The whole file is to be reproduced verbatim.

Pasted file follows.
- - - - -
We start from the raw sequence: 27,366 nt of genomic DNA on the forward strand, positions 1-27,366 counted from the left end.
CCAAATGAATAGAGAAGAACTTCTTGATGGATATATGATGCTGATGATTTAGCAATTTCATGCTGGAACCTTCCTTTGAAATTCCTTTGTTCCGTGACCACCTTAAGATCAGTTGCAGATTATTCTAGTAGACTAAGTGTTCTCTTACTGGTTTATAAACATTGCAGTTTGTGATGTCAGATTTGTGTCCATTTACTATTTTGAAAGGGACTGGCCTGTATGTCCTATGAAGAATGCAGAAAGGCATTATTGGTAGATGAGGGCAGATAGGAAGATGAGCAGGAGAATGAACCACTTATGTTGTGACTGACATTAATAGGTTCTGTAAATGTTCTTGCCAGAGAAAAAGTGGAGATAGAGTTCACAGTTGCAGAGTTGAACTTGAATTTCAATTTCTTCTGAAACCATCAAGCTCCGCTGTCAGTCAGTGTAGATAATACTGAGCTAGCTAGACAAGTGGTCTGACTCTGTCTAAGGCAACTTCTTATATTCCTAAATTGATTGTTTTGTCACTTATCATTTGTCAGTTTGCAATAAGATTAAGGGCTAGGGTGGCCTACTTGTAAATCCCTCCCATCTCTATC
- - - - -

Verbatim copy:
We start from the raw sequence: 27,366 nt of genomic DNA on the forward strand, positions 1-27,366 counted from the left end.
CCAAATGAATAGAGAAGAACTTCTTGATGGATATATGATGCTGATGATTTAGCAATTTCATGCTGGAACCTTCCTTTGAAATTCCTTTGTTCCGTGACCACCTTAAGATCAGTTGCAGATTATTCTAGTAGACTAAGTGTTCTCTTACTGGTTTATAAACATTGCAGTTTGTGATGTCAGATTTGTGTCCATTTACTATTTTGAAAGGGACTGGCCTGTATGTCCTATGAAGAATGCAGAAAGGCATTATTGGTAGATGAGGGCAGATAGGAAGATGAGCAGGAGAATGAACCACTTATGTTGTGACTGACATTAATAGGTTCTGTAAATGTTCTTGCCAGAGAAAAAGTGGAGATAGAGTTCACAGTTGCAGAGTTGAACTTGAATTTCAATTTCTTCTGAAACCATCAAGCTCCGCTGTCAGTCAGTGTAGATAATACTGAGCTAGCTAGACAAGTGGTCTGACTCTGTCTAAGGCAACTTCTTATATTCCTAAATTGATTGTTTTGTCACTTATCATTTGTCAGTTTGCAATAAGATTAAGGGCTAGGGTGGCCTACTTGTAAATCCCTCCCATCTCTATC